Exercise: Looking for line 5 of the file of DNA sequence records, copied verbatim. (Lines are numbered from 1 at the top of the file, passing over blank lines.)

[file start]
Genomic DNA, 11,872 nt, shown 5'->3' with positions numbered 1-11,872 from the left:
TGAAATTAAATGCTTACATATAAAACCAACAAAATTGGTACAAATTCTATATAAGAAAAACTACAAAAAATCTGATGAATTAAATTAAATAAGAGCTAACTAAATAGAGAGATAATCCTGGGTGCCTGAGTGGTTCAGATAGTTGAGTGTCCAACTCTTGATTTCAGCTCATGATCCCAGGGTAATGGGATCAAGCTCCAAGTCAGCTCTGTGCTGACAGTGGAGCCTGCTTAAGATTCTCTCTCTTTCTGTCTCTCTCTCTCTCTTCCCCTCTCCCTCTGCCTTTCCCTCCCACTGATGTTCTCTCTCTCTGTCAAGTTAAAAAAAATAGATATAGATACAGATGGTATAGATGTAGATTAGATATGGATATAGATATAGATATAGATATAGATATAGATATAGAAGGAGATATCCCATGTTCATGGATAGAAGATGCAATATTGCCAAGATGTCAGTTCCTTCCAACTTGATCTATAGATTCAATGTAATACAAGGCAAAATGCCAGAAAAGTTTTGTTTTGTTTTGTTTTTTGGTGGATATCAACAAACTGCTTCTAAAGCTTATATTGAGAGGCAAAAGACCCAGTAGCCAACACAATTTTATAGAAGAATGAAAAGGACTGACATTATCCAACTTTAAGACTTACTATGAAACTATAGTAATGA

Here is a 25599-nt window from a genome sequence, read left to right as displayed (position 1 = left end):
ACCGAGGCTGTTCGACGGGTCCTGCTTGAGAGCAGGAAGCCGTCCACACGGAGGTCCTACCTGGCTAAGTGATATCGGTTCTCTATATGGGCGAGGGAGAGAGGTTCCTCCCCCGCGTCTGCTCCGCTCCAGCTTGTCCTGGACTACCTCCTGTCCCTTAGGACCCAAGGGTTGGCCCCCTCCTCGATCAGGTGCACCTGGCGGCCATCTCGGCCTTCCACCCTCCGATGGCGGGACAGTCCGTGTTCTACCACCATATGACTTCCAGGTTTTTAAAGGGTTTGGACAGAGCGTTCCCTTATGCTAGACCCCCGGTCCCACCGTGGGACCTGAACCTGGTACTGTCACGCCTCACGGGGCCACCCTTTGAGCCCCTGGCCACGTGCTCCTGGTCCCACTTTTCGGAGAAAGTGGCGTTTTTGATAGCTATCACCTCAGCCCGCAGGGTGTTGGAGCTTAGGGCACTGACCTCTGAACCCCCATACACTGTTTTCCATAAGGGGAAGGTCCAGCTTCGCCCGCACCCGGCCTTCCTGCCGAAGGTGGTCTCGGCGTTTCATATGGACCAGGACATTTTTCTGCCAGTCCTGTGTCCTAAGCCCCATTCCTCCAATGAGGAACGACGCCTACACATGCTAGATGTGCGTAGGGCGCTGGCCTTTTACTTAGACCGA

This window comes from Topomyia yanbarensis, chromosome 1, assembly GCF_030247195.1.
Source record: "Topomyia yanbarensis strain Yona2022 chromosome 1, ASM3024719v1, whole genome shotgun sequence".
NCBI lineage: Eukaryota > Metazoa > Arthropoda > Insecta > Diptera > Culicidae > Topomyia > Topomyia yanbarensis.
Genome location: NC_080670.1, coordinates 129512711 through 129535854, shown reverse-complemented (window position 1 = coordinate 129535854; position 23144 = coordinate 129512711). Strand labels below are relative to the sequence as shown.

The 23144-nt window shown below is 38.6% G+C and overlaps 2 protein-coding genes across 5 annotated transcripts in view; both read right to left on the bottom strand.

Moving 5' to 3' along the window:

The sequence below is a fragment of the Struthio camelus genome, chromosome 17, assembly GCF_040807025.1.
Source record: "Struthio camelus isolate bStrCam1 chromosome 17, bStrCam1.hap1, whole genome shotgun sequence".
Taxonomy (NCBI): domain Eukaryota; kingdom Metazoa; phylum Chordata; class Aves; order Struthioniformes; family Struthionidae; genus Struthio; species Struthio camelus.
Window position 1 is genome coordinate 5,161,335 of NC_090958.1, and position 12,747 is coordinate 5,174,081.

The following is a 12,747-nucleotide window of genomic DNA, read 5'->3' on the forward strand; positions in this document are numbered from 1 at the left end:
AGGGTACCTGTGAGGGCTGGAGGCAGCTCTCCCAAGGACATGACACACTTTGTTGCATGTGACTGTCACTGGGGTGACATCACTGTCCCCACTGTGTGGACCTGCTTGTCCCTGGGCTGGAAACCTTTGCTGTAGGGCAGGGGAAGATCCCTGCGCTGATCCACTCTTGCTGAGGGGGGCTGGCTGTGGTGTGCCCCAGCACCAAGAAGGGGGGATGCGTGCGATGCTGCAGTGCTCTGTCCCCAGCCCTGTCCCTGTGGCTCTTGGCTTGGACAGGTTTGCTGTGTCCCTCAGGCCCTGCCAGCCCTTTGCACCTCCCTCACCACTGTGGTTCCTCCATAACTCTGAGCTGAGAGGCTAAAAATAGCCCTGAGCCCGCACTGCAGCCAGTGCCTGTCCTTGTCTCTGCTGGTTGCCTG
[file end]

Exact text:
This window comes from Topomyia yanbarensis, chromosome 1, assembly GCF_030247195.1.